Rift in Sri Lanka’s ruling coalition

Rift in Sri Lanka’s ruling coalition

Rift in Sri Lanka’s ruling coalition

PM Wickremesinghe comes under pressure to resign

Crisis gripped Sri Lanka’s first national unity government on Tuesday, with President Maithripala Sirisena and Prime Minister Ranil Wickremesinghe failing to reach consensus on the future of their coalition government, following the huge defeat their parties suffered in the recent local government elections.

Late on Tuesday evening, the leaders met at the President’s home — their third encounter after the poll results were released on Sunday — along with members of the Cabinet and some Ministers. They decided to set up a committee to chart out the next steps and “reform proposals” for their cohabitation government. The panel will come out with a report within three days, sources told The Hindu .

“The President said we should not drag this anymore. He was very keen we resolve this soon,” said Ranjan Ramanayake, a Deputy Minister, who was present at the meeting.

While the two parties tried reaching an agreement, Prime Minister Wickremesinghe on Tuesday came under pressure to resign, according to reliable sources. One of the early indications came on Sunday, when President Sirisena told Mr. Wickremesinghe that his Ministers were “not willing to work with him [the PM] any more,” The Hindu has learnt.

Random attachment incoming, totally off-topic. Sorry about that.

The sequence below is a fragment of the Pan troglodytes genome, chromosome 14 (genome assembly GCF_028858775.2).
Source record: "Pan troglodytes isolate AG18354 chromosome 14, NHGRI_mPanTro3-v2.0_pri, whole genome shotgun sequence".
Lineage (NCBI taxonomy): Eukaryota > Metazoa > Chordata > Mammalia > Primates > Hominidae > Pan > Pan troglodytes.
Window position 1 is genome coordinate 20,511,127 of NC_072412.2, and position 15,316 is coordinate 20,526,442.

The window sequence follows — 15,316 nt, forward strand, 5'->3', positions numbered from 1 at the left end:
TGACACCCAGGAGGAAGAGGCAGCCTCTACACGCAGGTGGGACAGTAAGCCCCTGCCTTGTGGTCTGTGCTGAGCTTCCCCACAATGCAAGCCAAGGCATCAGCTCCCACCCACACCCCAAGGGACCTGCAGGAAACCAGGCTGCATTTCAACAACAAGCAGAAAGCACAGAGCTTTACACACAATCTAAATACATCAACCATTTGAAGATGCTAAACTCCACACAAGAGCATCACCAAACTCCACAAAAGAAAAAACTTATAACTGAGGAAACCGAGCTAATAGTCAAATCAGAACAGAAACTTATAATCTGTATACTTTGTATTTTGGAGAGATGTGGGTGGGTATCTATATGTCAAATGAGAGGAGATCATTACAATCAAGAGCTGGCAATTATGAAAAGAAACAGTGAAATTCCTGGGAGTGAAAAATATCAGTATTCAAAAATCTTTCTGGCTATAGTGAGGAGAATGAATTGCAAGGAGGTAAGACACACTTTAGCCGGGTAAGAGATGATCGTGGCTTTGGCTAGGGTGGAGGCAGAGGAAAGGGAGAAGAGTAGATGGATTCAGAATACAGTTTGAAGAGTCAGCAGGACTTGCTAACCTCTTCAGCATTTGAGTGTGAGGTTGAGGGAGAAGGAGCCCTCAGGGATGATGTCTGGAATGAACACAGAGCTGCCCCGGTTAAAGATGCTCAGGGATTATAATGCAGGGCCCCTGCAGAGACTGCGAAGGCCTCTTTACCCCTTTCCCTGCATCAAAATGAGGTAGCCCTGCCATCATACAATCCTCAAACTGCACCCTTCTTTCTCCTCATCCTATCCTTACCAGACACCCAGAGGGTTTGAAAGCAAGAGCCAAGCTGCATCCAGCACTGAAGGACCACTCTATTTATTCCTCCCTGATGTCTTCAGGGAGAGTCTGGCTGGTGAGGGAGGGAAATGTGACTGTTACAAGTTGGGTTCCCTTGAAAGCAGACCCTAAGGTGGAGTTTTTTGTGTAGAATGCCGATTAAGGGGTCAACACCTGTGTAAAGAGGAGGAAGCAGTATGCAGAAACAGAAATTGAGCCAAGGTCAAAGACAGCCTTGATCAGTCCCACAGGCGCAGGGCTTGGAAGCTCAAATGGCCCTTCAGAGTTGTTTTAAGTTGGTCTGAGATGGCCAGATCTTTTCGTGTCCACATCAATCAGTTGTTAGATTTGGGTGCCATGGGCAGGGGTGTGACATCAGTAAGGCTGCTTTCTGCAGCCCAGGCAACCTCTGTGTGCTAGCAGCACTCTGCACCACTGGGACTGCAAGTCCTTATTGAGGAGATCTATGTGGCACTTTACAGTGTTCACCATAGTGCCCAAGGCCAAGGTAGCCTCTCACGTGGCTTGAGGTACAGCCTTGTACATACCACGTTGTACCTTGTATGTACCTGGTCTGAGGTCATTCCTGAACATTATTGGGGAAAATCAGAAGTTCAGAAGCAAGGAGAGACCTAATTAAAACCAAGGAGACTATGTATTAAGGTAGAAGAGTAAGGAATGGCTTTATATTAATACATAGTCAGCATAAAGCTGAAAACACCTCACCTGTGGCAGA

Historic election

Mr. Wickremesinghe’s United National Party (UNP) and the Sirisena-led faction of the Sri Lanka Freedom Party (SLFP), its traditional rival, have been in government together since 2015, after they jointly ousted former President Mahinda Rajapaksa in a historic election. The other faction of the SLFP supports Mr. Rajapaksa and sits in the Opposition.

In the February 10 local government polls, the partners in national government contested separately and lost to the newly formed party, Sri Lanka Podujana Peramuna (SLPP), or Sri Lanka People’s Front, backed by Mr. Rajapaksa. The SLPP won in 239 out of the 341 councils, pushing the UNP, which seemed a favourite during the campaign, to a distant second spot with 41 councils. Mr. Sirisena’s SLFP won just 10 councils.

While the growing differences in the uneasy coalition became evident during the campaign, the results have only deepened the fissures. “There is no way we will support this government as long as Mr. Wickremesinghe is Prime Minister,” said Dilan Perera, State Minister of Highways and a prominent SLFP member.

 The Hindu
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